Hiking To The Bottom Of Tews Falls - Anton Falco

Tews Falls From Below

The hike to get here isn't for the faint of heart, but the 40m water drop is worth the incredible view. Dundas, Ontario, Canada.

Spring has finally arrived here in Ontario. March, which normally shows gradual warm ups, was much like February... Cold. Winter had one last ice storm to subject us to in mid April (not too common an event), but warmer temperatures have arrived. As a result, the Hamilton area waterfalls are filling up with snow and ice melt, and the consistent rains that are hitting the area. That usually means one thing for me: hiking season and waterfall photo season has begun. 

I personally prefer parking at Livingstone Drive and using side Bruce Trail next to the tracks to bring me directly to the Tews Trail, but it is a longer hike than the alternate route. This trail is more scenic and gives you access to another small waterfall on the way, as well as a chance to observe birds of prey circling around Dundas Peak.

After about 10 minutes, of hiking along the tracks, you will reach the trail leading north. It is right in the area where Spencer Creek and the railroad tracks intersect (slightly off in the crude map above). When you arrive at this point, there will be two paths: one will take you to a higher vantage point, but further away from the creek, and a second path that takes you down to the elevation of the creek itself.  Be warned; the more scenic path to the bottom is much more difficult, as the path doesn't stay defined. There will be parts where you may need to walk through the water, or climb very steep hills. The top path is relatively painless in comparison to the bottom path, but you will sacrifice picture opportunities along the way.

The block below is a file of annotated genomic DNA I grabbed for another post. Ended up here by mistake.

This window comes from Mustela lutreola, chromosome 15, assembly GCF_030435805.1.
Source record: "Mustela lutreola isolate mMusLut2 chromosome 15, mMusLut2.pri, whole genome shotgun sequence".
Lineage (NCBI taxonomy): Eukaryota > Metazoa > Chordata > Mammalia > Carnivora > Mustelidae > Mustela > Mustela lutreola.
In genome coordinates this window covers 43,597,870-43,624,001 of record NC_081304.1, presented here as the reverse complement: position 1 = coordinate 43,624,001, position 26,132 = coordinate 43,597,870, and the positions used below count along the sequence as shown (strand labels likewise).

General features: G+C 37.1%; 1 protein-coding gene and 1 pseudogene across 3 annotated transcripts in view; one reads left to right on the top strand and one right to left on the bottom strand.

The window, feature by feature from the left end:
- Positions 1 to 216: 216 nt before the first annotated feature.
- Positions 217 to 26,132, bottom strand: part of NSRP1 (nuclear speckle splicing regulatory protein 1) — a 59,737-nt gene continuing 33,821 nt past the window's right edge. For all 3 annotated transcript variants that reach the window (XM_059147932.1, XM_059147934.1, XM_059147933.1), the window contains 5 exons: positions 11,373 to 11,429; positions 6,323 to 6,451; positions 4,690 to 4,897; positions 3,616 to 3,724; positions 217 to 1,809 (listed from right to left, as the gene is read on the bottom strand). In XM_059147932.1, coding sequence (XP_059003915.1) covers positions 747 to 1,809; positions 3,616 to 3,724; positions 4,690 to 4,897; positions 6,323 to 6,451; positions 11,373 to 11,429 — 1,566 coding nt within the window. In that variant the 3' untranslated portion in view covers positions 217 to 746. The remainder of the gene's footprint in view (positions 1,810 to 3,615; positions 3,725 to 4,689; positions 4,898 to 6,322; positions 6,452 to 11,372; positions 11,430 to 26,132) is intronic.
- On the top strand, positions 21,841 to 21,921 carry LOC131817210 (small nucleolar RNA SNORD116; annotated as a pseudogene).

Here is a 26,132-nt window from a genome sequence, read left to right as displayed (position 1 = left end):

Lower Tews Falls

Eventually, you will come to a fork in the creek. The larger creek, or the path to your left if you're heading north, will lead to Websters Falls. The path to your right will lead you to Tews Falls. On your way, you'll encounter Lower Tews Falls, which is shown in a brief video above. It's only about 12 feet high, but does make for nice pictures. The good news is that getting to this point was the hard part. If you continue to follow your path, it will lead you to Tews Falls, a 41m high waterfall that pictures don't do justice.

Tews Falls

The somewhat longer hike is well worth it. In the video above, and the pictures below, you'll see what I mean. For photographers, expect a ton of mist to be sent your way on days with lots of water flow, so try to time your shots between shots of mist sent your way. And bring a cloth to wipe the lens.

Otherwise, enjoy the show. 

My advice for this hike:

-First, be reasonable about your level of fitness for this trail; especially if you take the lower trail. You'll going through water, climbing hills and over trees and going through fast moving water. Not ideal for someone who rarely hikes. The higher trial has some hills and trees to climb over, but is much more forgiving.

-Bring some water and maybe some snacks. It can be a long hike for anyone not used to longer hikes. Expect about 2 hours total assuming you don't make a lot of stops.

-If you choose the lower path, go a few days after a good rainfall, or you'll be walking through high water. Not for the faint of heart for those with lots of camera gear.

-Connected to that point, waterproof high boots are highly recommend if you want any pictures anywhere near the falls. Getting to good vantage points means going through water. You can't avoid it here.


A few friends and I took the hike back into the bottom of Tews in early August.  It's a much better show with green to contrast the falls. I'll enclose some pictures below. I also aim to return in a month or so when the leaves begin to change colors.

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